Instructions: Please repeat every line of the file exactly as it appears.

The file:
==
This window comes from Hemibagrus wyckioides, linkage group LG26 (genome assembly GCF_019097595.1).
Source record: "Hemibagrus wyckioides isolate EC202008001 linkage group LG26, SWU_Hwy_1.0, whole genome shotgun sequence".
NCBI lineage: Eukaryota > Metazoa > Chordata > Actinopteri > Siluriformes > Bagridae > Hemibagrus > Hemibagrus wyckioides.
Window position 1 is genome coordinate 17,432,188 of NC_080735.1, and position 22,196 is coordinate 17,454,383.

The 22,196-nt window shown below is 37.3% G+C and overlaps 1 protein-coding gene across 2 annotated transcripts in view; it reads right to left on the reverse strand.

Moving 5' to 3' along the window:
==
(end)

This window comes from Hemibagrus wyckioides, linkage group LG26 (genome assembly GCF_019097595.1).
Source record: "Hemibagrus wyckioides isolate EC202008001 linkage group LG26, SWU_Hwy_1.0, whole genome shotgun sequence".
NCBI lineage: Eukaryota > Metazoa > Chordata > Actinopteri > Siluriformes > Bagridae > Hemibagrus > Hemibagrus wyckioides.
Window position 1 is genome coordinate 17,432,188 of NC_080735.1, and position 22,196 is coordinate 17,454,383.

The 22,196-nt window shown below is 37.3% G+C and overlaps 1 protein-coding gene across 2 annotated transcripts in view; it reads right to left on the reverse strand.

Moving 5' to 3' along the window: